Things in risk land started off badly this morning, with the worst start to a year ever was set to worsen when European equities came under early selling pressure following news of German unemployment falling to record low, offset by a record high Italian jobless rate, with declining oil prices still the predominant theme as Brent crude briefly touched its lowest level since May 2009, this consequently saw the German 10yr yield print a fresh record low in a continuation of the move seen yesterday. However, after breaking USD 50.00 Brent prices have seen an aggressive bounce which has seen European equities move into positive territory with the energy names helping lift the sector which is now outperforming its peers. As a result fixed income futures have pared a large majority of the move higher at the EU open. But the punchline came several hours ago courtesy of Eurostat, when it was revealed that December was the first deflationary month for the Eurozone since the depths of the financial crisis more than five years ago, when prices dropped by -0.2% below the -0.1% expectation, and sharply lower than the 0.3% increase in November, driven by a collapse in Energy prices.
Some are thinking that 2015 will be a repeat of 2014 with a few incremental changes, However, the interesting question to ask is, how has the ground shifted in 2014, if indeed it has? To our mind, the really interesting development of 2014 is that the world as a whole (with a few minor exceptions) has become quite lucid on the topic of what the United States, as a global empire, is and stands for. Another major shift we have observed is that a significant percentage of the thinking people in the US no longer trusts their national media. In case somebody out there in the media realm is tired of playing it safe and printing stuff that's only fit for wiping your Kardashian with, here are a some points for you to try to refute...
At the start of the New Year, there are increasing signs that the recovery seen in property prices in many cities in western countries -- namely New York and other U.S. cities, and Dublin, London and other UK cities -- is beginning to peter out ...
You only get these kinds of moves when the STUFF IS HITTING THE FAN. And this mess has only just begun.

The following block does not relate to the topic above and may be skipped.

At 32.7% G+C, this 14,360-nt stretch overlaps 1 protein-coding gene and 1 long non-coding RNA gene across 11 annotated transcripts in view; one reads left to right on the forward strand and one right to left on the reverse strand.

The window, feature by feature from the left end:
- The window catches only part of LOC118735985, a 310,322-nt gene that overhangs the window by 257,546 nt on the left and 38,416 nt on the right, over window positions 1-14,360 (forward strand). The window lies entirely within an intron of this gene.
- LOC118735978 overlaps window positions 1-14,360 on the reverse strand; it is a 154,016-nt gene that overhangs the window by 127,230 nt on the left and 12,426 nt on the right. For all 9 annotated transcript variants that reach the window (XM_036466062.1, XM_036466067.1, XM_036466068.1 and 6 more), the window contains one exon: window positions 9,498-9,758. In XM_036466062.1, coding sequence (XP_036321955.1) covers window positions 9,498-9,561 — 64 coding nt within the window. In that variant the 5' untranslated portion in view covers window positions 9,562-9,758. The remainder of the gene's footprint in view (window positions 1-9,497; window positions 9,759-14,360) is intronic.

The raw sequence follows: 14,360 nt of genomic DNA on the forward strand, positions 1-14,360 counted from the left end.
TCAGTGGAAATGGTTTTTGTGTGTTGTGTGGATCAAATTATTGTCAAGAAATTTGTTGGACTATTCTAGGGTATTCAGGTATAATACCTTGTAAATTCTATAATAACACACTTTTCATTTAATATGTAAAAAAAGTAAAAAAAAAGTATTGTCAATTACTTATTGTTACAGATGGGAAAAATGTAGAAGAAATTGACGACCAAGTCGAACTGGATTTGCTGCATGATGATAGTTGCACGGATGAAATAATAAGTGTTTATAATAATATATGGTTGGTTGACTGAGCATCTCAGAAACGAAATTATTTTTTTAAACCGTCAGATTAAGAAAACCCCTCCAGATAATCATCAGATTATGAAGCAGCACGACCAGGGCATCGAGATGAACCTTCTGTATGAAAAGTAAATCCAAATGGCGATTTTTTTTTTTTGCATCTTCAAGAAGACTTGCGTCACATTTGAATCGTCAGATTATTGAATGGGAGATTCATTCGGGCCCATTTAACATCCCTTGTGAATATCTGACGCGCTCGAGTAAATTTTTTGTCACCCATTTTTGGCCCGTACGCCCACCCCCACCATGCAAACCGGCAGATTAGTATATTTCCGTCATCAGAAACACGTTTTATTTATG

2014 may go down as the year when gold and silver conspiracy “theories” became conspiracy “facts” as banks globally were found to have conspired to rig the prices of gold, silver, currency and many other markets.
The worldwide economic and industrial boom since the early 1990s was not indicative of sublime human progress or the break-out of a newly energetic market capitalism on a global basis. Instead, the approximate $50 trillion gain in the reported global GDP over the past two decades was an unhealthy and unsustainable economic deformation financed by a vast outpouring of fiat credit and false prices in the capital markets. In short, when the classical Austrians talked about “malinvestment” the pending disasters in the global steel and iron ore industries (and also mining equipment and other supplier industries) are what they had in mind.
The mystery of the disappearance of Malaysian flight MH-370 may remain forever, but at least the families of the 162 victims of AirAsia Flight QZ8501 will get some closure when a few hours ago, Indonesian rescuers pulled wreckage and bodies from the sea off the coast of Borneo on Tuesday. While the plane has yet to be found, and the possibility of finding survivors is slim, the Indonesian navy said some 40 bodies had been recovered as dusk fell.
However desirable it may be to protect the Earth from the dire consequences of a runaway climate the chances that the world will agree to cut its emissions quickly enough to stay below the 2C threshold are somewhere between zip, zilch and zero. (There’s also the question of whether cuts of the magnitude necessary would be politically, economically and technologically achievable if the world does agree, but we’ll leave it aside here.) Now imagine that you are one of the prominent politicians – Obama, Kerry, Merkel, Ban Ki-moon, Hollande, Cameron, Davey, whoever – who have publicly and repeatedly stated that climate change is the greatest threat facing the world, that the world is in serious trouble if nothing is done to stop it but that a solution is still within our reach. What do you tell people when next year’s make-or-break Paris climate talks show that it isn’t?